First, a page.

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Alia Music Pittsburgh to play free concert at WVU

Funded in 2007 as a composer consortium, Alia Musica has made a name for itself as an actor in the new music scene in Pittsburgh and in the United States at large. The organization behind the Pittsburgh Festival of New Music, Alia Musica has presented artists of such stature as Frederic Rzewski and Allen Otte, and ensembles like Yarn/Wire, Varispeed, thingNY and Quince.

Alia Musica's ensemble has performed in venues throughout Pennsylvania, toured six states, and appeared internationally as a guest ensemble at the 2015 Panama's MusicArte festival. Its repertory combines monuments of modern music, from Ives and Varèse to Berio and Haas, with the freshest music by living composers, emerging and established. Among its premieres are new works by composers of the stature of George Tsontakis, Ricardo Zohn-Muldoon and Ken Ueno, and it has shared stages with legendary new music artists like Cliff Colnot, Robert Dick and Tony Arnold.

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WVU alumna brings back jazz band to campus Oct. 25

West Virginia University alumna Allison Miller will be back at the College of Creative Arts on Oct. 25 to perform with her band, Boom Tic Boom. 

A New York City-based drummer, composer and teacher, Miller has been named to Downbeat Magazine’s “Top 20 Jazz Drummers” and her band is a recipient of Chamber Music America’s “Presenter Consortium for Jazz Grant.” Boom Tic Boom’s 2016 release, Otis was a Polar Bear, was chosen for NPR’s Jazz Critics Poll.

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Music alumna leaves gift to honor piano faculty

West Virginia University Alumna Carole Ross will leave a legacy in the School of Music through an estate gift honoring the devoted faculty she learned under while a student.

 A Uniontown native, Ross attended WVU on a Board of Governor’s Scholarship and began classes as a music major concentrating in piano the same year as Herman Godes began teaching at WVU.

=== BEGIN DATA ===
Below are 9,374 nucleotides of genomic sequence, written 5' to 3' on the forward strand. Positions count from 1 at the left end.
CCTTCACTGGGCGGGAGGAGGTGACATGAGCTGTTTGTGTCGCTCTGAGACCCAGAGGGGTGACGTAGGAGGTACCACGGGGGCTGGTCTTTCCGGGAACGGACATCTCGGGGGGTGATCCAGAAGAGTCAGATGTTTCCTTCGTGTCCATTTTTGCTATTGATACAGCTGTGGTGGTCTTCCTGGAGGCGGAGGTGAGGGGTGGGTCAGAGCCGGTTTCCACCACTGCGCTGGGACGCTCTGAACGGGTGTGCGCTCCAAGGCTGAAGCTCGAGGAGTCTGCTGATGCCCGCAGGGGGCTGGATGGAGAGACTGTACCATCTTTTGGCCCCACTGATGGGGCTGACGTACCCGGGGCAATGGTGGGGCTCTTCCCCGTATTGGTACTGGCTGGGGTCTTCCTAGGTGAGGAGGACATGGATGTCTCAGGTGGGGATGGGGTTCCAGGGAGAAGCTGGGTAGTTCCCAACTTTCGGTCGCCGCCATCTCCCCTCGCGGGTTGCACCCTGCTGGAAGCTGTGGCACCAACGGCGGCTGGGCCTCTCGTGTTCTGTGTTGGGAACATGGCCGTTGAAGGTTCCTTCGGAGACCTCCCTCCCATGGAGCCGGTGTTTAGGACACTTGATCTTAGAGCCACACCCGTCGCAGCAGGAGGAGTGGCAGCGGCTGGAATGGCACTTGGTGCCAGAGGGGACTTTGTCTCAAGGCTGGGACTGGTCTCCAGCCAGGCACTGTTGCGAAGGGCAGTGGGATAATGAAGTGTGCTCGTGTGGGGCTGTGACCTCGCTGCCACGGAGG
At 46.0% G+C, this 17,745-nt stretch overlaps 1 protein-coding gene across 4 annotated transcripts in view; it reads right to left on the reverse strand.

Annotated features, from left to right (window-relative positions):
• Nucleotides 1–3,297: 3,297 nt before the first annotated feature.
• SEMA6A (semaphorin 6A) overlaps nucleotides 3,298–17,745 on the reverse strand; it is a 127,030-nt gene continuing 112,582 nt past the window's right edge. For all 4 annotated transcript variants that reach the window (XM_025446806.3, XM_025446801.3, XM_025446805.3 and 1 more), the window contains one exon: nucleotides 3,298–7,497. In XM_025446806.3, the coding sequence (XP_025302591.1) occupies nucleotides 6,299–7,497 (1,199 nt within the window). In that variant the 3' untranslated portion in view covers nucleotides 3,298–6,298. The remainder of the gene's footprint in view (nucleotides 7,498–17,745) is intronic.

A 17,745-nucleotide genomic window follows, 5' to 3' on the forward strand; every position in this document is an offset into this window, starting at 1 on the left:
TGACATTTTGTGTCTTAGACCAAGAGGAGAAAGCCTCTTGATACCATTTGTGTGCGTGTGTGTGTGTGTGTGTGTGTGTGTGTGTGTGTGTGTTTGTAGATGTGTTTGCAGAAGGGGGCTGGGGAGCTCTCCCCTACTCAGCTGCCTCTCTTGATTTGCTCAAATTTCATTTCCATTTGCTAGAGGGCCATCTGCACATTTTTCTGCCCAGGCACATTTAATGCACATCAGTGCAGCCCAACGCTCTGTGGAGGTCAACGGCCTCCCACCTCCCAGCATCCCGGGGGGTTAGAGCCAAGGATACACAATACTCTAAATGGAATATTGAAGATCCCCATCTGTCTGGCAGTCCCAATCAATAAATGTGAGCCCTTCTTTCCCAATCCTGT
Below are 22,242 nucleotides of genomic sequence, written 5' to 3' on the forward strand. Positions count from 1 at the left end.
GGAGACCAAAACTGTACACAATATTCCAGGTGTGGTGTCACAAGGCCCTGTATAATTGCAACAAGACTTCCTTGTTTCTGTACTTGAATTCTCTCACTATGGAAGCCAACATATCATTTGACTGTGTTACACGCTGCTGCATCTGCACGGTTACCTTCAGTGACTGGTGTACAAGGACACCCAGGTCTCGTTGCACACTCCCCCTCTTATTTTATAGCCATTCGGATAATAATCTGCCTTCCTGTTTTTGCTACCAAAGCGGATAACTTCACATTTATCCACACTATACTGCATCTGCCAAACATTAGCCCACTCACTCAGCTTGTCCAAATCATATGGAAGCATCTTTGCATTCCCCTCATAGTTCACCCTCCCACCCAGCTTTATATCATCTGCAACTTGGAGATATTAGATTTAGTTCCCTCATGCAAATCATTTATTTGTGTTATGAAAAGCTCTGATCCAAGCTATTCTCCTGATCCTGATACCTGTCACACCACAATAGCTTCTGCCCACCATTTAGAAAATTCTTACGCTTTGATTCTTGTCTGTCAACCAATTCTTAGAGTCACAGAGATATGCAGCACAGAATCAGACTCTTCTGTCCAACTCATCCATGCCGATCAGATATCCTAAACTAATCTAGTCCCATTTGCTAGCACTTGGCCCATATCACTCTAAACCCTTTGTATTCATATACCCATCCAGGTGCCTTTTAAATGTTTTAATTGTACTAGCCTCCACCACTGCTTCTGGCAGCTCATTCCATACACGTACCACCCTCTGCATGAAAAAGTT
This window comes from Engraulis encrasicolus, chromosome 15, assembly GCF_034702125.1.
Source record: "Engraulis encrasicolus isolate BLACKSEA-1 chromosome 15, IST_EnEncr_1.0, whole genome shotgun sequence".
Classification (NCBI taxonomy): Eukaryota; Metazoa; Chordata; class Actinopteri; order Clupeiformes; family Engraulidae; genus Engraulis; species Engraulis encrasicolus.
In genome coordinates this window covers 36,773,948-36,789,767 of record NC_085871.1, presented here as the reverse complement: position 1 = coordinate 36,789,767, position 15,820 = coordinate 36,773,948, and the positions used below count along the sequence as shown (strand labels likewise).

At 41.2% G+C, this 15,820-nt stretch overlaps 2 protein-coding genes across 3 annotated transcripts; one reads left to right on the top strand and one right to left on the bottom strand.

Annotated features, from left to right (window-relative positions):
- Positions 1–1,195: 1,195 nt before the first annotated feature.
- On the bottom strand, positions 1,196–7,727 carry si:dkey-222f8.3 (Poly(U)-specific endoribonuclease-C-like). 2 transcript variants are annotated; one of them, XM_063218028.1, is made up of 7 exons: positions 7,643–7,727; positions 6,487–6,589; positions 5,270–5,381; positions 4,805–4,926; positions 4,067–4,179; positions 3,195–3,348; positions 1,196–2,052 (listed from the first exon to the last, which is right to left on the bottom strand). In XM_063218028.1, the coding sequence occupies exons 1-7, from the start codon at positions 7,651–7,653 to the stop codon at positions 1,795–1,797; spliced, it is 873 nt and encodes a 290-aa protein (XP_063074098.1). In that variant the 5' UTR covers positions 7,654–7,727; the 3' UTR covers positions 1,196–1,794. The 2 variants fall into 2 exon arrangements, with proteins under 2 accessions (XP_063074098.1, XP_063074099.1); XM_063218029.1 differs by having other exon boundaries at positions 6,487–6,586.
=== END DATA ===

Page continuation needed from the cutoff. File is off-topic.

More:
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Dance scholarship brings legacy full circle

Virginia Chittum taught thousands of children the value of education, discipline and an active lifestyle through her love of dance. One of those children – Debbie West – is now an adult continuing Chittum’s legacy and teachings through a scholarship fund at West Virginia University. 

Chittum was a Preston County native and graduated from Morgantown Business College before receiving professional dance training in New York City. Chittum started the Virginia School of Dance in Morgantown when she returned. 

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WVUSO to play ‘concert café’ Oct. 19

The West Virginia University Symphony Orchestra will perform an intimate concert on Oct. 19 in the Antoinette Falbo Theatre at WVU’s Creative Arts Center.

The program, which begins at 7:30 p.m., calls for forces as large as full orchestra down to as few as two musicians to perform a set inspired by music one might hear in the cafés of Europe or South America. 

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WVU theatre students take on Sondheim’s ‘Assassins’

The West Virginia University School of Theatre and Dance opens Stephen Sondheim’s dark, historic, musical satire “Assassins” Oct. 19 – 22.

“Assassins” is a musical theatre piece with music and lyrics by Stephen Sondheim and book by John Weidman. The non-linear story tells history through attempted and successful assassinations in United States history. Beginning with John Wilkes Booth and ending with Lee Harvey Oswald, audience members see these crucial characters throughout history interact with each other in limbo as well as exist in their own world and environment.

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Music alumni to give free jazz concert

A group of West Virginia University School of Music alumni will be back on campus for an alumni jazz concert October 15.

Scott Green, Chris Tanner and Brian Wolfe will perform the free concert at 4 p.m. in the Gladys G. Davis Theatre, the same hall they performed student recitals in many years ago. They will be assisted on piano by James Miltenberger, professor emeritus.

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